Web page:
The number of migrants claiming German welfare benefits soared by 169 percent last year, data showed on Monday, a figure likely to further boost anti-immigrant groups such as the Alternative for Germany (AfD), which performed well in a weekend election.
Around 975,000 migrants were receiving benefits in accordance with the Act on Benefits for Asylum Seekers at the end of 2015, the Federal Statistics Office said. That marked the sixth consecutive yearly rise and compared with 363,000 in 2014.
The leap followed Chancellor Angela Merkel’s decision a year ago to open Germany’s door to refugees fleeing war in Syria and elsewhere. Germany took in more than one million people, though the inflow has fallen sharply in recent months due to tighter European border controls and a repatriation deal with Turkey.
Monday’s data include migrants with temporary residence permits and those who cannot be deported for the time being. They do not include those with refugee status or those entitled to asylum, who receive social benefits if they need help.
While many Germans gave migrants a warm welcome when they started arriving in droves last summer, that has partly given way to fear after three recent violent attacks on civilians carried out by migrants and to concerns about integration.
Bolstered by such anxiety, the AfD took second place in Sunday’s election in the eastern state of Mecklenburg-Vorpommern, ahead of Merkel’s centre-right Christian Democrats. The AfD is now represented in nine of Germany’s 16 regional parliaments.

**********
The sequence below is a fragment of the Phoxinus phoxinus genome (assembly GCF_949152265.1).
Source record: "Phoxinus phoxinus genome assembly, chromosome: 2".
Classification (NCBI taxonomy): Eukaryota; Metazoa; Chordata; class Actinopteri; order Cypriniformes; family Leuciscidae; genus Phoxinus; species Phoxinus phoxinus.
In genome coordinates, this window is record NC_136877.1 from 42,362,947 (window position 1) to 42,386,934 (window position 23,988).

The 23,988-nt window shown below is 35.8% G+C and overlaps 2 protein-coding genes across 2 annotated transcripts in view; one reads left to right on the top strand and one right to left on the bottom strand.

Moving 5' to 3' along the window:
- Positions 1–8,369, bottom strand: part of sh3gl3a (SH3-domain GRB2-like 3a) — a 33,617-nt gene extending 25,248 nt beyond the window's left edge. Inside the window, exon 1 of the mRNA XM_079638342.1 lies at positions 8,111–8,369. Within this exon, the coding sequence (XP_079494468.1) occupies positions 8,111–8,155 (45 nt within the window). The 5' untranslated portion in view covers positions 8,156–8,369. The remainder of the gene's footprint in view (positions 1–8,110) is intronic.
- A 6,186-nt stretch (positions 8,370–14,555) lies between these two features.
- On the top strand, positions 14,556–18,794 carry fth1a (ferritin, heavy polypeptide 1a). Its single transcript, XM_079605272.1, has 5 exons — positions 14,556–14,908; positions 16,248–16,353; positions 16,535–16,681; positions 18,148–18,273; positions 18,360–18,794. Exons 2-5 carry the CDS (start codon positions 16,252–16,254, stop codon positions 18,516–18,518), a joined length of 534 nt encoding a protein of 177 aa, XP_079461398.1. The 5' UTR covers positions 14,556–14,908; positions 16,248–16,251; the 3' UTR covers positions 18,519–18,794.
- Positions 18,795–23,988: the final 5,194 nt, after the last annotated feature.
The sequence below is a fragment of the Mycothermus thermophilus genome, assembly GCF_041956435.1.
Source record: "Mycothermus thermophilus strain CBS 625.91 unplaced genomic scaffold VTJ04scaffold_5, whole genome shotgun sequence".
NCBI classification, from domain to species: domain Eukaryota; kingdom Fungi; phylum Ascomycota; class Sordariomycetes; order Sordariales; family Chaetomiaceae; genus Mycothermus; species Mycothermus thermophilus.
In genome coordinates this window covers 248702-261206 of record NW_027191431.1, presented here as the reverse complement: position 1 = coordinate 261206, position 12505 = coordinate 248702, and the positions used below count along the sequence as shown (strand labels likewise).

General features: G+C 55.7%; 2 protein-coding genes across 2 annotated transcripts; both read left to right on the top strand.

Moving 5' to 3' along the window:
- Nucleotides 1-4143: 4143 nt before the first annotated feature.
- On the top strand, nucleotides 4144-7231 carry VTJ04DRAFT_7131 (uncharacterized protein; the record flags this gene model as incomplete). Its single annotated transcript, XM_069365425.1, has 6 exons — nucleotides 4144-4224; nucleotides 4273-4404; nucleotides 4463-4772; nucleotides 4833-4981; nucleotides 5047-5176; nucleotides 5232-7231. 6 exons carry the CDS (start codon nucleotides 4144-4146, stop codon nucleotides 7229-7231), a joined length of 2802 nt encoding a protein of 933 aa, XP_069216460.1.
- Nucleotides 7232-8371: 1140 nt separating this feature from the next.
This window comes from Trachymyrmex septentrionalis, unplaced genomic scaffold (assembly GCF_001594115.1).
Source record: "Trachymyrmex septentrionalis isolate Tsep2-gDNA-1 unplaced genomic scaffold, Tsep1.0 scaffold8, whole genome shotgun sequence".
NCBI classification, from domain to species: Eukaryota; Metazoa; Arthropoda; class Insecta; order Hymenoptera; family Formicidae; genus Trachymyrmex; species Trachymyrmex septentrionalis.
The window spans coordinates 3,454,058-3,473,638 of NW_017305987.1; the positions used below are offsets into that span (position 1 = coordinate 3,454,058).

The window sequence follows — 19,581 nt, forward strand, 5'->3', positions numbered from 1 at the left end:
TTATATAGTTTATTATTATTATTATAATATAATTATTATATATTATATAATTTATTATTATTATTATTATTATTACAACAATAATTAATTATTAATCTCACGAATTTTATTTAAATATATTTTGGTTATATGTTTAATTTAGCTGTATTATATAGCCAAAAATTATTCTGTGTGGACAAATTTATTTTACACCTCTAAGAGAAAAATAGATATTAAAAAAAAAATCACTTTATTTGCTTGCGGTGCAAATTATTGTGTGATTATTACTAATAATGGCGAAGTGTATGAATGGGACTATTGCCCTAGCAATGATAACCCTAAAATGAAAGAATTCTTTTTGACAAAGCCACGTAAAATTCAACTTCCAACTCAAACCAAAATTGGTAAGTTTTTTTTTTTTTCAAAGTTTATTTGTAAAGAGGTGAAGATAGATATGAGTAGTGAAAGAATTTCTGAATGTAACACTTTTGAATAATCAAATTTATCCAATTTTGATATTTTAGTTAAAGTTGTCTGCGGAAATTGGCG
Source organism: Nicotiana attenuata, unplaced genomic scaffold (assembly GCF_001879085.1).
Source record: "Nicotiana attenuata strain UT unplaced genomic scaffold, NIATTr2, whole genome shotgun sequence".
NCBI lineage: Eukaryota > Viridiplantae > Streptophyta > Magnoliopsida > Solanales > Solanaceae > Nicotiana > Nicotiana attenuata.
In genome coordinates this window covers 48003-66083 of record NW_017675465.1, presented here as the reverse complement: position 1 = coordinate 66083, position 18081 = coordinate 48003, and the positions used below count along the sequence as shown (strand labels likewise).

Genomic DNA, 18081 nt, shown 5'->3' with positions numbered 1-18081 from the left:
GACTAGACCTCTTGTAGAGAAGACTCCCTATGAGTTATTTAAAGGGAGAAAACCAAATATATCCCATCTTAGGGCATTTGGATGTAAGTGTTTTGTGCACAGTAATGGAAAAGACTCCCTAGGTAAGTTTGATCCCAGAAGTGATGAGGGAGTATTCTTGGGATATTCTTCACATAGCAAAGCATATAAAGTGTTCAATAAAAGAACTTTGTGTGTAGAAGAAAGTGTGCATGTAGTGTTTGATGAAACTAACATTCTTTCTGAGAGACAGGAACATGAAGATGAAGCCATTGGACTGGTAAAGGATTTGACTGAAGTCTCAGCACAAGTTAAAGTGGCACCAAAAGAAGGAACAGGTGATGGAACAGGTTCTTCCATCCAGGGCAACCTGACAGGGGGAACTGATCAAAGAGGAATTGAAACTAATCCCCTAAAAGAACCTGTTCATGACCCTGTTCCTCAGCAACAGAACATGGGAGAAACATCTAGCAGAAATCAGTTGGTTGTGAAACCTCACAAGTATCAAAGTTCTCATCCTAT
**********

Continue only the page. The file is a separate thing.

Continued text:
State spending on benefits for migrants climbed by around 120 percent in 2015 to almost 5.3 billion euros, the data showed.
The scale of state aid for migrants has angered many Germans, particularly in the poorer eastern regions, but on Saturday Merkel stressed the government had not slashed benefits for anyone in order to provide for refugees.
Almost two-thirds of the benefit recipients came from Asia, with half of this group coming from Syria, the data showed.
Another 22 percent hailed from European countries such as Albania, Serbia, Montenegro and Macedonia, which are all outside the European Union, while 13 percent came from Africa.
Of the migrants who received aid, 91 percent got basic benefits such as food, accommodation, clothing and health as well as durable and non-durable household items – mainly provided as benefits in kind, although they did get some cash for personal needs as well.
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